I will say that I think I have gotten more patient with the frustrating things about living in Japan (for example, dealing with banks and other institutions where bureaucracy and red tape rule), but I still definitely have my moments of frustration, just like anyone else. But I love the people, I have amazing friends--both Japanese and international--and I love how safe and convenient Japan is.
Tokyo truly is an incredibly easy city to live in but I also love traveling Japan. Even after having visited dozens of countries around the world, still some of the most breathtaking scenery I've seen has been in Japan, and I find that in the really rural places people are even more open, lovely and willing to help than they are in Tokyo. One thing that surprised me when I first came to Tokyo and that still impresses me to this day is just how easy it is to get to some really stunning, rural places from Tokyo. Even just an hour or two on the train can get you to some amazing spots, and I think we are truly fortunate to live in a place like that where we have the best of both worlds.
In search of peace and tranquility in the city. Where do you recommend?
Ha ha, I'm hesitant to give away my secrets! But one of my favorite places to go when I need some quiet time to think or just be alone with nature is the Institute for Nature Study in Shirokanedai. It's not a park in the sense that you're not allowed to play with balls or anything like that, and it isn't manicured at all - it truly is a natural oasis right in the middle of the city. It's also not very well known, so every time I go it is usually very quiet, with just a few families on walks and some amateur photographers or painters working on their craft. I also absolutely adore the garden at the Nezu Museum. It has such as peacefulness to it that it's hard to believe it's right in the middle of Omotesando!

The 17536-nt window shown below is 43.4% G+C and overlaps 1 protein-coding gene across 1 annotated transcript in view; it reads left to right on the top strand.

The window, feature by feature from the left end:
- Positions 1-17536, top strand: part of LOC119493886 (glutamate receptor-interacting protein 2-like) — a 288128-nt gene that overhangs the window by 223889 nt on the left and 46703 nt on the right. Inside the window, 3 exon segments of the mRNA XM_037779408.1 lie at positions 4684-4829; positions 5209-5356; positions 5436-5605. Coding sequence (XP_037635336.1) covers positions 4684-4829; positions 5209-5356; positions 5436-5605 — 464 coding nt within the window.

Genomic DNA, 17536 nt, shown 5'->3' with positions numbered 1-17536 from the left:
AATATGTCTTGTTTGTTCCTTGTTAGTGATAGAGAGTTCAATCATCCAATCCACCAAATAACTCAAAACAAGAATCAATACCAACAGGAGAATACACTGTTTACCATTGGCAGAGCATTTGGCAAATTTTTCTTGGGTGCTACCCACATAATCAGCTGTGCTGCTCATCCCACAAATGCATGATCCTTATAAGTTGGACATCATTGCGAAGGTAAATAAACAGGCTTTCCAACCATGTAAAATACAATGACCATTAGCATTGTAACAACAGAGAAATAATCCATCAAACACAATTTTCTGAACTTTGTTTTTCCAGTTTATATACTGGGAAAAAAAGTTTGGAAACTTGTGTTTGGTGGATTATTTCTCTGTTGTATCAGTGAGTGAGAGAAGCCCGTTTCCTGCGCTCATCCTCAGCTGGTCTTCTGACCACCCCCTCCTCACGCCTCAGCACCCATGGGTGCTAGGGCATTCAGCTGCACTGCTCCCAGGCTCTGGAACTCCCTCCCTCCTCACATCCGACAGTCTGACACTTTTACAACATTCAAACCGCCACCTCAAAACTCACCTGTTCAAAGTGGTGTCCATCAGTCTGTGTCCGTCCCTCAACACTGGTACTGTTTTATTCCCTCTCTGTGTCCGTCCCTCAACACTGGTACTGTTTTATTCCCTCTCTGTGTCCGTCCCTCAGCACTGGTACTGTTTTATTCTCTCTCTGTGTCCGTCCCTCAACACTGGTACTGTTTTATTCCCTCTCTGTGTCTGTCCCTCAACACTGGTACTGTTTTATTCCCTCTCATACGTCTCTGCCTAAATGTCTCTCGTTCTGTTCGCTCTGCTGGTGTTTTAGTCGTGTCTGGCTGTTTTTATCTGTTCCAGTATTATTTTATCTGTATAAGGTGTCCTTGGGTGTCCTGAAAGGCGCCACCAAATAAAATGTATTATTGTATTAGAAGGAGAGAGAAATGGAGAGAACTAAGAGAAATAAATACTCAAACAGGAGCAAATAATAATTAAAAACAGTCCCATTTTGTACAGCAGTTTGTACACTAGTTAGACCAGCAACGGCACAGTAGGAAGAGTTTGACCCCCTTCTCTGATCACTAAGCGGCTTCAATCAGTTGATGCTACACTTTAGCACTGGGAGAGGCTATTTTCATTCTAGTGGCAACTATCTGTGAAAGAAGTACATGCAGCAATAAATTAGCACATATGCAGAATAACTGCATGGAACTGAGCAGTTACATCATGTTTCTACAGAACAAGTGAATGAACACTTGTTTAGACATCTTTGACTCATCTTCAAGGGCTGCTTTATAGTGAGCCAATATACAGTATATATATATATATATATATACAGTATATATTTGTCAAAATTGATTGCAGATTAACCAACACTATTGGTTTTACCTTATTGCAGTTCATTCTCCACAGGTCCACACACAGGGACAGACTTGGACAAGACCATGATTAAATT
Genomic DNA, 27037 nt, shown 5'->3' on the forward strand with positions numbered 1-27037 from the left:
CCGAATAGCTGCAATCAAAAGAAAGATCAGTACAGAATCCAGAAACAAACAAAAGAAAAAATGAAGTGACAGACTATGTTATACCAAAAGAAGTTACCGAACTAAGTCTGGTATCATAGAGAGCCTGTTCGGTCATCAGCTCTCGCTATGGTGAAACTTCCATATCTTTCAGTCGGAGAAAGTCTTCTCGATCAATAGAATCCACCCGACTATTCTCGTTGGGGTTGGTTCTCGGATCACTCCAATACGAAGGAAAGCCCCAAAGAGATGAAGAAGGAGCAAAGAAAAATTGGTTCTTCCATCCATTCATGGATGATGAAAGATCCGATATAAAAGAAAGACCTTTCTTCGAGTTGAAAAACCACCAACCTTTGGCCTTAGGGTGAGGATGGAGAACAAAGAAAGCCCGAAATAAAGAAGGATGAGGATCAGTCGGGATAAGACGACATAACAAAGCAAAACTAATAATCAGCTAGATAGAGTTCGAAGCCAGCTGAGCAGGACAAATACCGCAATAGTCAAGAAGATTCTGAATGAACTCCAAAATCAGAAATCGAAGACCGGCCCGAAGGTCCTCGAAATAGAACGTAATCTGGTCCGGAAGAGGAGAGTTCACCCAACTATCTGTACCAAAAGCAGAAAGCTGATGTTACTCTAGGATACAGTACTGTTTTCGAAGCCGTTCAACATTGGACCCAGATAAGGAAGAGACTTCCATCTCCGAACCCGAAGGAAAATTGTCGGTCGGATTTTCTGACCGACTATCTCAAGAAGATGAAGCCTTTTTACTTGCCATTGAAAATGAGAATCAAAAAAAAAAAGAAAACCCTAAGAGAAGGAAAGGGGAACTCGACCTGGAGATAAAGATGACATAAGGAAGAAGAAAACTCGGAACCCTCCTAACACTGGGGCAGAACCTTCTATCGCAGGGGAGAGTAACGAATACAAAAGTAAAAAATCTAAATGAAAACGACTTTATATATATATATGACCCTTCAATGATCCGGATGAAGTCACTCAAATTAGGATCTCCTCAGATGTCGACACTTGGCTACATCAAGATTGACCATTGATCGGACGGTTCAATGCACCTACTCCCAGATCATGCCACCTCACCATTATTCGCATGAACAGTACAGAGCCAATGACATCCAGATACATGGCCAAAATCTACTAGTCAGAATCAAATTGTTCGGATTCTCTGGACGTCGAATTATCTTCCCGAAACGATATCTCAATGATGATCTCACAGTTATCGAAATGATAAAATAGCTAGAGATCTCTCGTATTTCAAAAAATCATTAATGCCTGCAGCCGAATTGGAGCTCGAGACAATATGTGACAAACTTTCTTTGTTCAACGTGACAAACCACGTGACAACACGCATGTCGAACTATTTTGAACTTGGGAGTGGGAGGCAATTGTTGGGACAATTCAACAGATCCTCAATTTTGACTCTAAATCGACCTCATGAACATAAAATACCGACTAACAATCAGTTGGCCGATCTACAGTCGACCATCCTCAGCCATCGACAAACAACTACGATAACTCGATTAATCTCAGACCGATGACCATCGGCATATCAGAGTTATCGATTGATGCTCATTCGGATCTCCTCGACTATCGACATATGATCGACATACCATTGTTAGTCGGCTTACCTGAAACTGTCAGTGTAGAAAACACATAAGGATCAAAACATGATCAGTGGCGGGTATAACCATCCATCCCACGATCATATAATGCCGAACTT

My favourite season in Japan is….
As much as I love summer (yes, even Japanese summers--I'm a weirdo like that) I think I would have to go with autumn because there are just so many things to love about it. The brilliantly colored leaves are just the start. It's still warm enough that I usually don't start wearing a jacket until November or so, and the air gets fresh and crisp. It's a great time to travel to areas outside of Tokyo.
Also, the beaches empty out (only July and August are considered "in season" for the beaches near Tokyo) but the water stays warm, so it's the perfect time of year for SUP and other water sports. In fact, the sea around Japan stays warm for much longer than it does in places like California, thanks to warm currents that come up from the Philippines. My SUP yoga season goes from April through the end of November, which is very long and unheard of in many other places!
Connect with Kelly
Kelly is currently creating a sparkling new website for her media company. Follow along on her social media channels for an announcement.
Victoria Close from Bikudesigns talks kimono, business, Japanese design, life in Tokyo and all things lovely.